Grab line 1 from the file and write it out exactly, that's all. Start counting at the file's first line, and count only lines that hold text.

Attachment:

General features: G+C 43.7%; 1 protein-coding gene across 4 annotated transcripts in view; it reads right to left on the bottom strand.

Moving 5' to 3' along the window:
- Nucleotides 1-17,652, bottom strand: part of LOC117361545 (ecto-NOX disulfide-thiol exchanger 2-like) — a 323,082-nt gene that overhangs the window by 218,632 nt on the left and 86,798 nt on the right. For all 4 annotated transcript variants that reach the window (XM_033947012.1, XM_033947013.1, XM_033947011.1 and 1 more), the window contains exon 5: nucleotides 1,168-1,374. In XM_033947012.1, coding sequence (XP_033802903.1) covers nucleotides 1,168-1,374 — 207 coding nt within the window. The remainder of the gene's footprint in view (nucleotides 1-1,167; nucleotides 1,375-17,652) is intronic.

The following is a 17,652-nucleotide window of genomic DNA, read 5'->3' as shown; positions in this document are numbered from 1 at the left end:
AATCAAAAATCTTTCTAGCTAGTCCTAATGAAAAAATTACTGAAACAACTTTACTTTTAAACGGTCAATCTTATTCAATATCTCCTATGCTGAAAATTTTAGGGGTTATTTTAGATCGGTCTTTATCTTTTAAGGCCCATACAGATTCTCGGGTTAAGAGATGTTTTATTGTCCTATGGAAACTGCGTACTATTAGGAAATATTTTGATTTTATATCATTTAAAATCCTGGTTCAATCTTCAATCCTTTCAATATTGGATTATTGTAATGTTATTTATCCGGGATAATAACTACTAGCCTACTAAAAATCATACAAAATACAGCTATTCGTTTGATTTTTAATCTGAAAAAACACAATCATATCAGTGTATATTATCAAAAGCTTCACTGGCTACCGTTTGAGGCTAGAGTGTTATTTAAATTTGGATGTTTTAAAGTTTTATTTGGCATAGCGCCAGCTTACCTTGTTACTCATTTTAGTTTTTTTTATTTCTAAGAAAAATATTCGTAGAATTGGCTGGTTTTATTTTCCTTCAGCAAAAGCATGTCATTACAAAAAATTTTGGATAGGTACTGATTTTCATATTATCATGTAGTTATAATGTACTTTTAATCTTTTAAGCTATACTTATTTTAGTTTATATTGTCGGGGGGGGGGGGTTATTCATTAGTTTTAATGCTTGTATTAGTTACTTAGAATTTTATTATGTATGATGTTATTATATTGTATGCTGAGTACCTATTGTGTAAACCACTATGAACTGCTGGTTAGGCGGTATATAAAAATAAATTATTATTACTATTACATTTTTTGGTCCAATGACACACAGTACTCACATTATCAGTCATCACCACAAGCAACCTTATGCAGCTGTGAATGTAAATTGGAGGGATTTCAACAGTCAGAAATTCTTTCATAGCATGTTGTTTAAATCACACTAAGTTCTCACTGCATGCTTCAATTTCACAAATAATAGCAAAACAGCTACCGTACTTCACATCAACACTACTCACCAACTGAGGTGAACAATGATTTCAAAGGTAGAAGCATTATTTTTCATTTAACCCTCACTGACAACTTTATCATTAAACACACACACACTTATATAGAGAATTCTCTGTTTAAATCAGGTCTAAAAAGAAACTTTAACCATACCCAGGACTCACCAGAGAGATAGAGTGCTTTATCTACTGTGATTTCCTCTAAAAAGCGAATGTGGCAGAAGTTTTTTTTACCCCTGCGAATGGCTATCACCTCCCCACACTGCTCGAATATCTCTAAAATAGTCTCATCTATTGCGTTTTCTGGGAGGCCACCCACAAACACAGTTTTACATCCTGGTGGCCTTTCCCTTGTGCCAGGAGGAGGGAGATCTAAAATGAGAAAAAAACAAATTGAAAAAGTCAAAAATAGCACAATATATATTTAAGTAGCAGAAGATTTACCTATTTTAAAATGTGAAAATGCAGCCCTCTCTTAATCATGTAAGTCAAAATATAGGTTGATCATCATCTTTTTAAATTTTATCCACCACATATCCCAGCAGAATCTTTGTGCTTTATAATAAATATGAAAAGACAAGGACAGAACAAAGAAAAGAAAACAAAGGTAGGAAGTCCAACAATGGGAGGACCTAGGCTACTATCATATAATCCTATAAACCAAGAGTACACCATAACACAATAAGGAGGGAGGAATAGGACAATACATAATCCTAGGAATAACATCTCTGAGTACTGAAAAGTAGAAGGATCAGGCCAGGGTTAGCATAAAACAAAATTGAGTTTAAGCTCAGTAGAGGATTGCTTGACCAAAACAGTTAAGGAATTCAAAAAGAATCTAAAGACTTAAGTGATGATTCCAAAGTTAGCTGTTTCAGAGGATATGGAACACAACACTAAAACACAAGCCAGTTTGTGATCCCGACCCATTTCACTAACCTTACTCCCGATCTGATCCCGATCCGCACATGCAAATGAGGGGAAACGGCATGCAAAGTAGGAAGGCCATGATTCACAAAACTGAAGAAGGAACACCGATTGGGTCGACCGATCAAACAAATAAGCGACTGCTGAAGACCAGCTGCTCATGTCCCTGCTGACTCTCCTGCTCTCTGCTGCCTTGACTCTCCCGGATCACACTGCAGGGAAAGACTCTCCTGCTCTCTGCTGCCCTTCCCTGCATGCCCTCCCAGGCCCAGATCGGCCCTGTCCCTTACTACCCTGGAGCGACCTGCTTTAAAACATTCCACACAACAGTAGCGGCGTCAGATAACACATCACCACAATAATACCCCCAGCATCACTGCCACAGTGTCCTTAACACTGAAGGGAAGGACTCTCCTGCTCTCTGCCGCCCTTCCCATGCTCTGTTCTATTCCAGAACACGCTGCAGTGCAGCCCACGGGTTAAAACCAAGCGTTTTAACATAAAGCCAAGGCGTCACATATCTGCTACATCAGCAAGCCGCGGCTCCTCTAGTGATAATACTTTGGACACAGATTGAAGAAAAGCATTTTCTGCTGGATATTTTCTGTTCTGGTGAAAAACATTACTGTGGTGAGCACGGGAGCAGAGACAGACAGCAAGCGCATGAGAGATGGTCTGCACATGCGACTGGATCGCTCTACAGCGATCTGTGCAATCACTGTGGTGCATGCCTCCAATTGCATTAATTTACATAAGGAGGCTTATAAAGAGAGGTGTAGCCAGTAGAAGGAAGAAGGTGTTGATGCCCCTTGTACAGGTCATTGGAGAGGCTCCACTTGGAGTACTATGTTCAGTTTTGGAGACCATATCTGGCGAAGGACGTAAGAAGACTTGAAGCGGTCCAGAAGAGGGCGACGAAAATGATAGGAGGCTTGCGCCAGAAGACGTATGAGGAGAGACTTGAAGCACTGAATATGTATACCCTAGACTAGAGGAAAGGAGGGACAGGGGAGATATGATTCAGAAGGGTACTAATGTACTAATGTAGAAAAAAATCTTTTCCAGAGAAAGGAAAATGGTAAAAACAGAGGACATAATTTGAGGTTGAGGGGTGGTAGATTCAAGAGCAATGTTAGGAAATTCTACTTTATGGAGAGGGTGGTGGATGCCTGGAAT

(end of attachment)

General features: G+C 43.7%; 1 protein-coding gene across 4 annotated transcripts in view; it reads right to left on the bottom strand.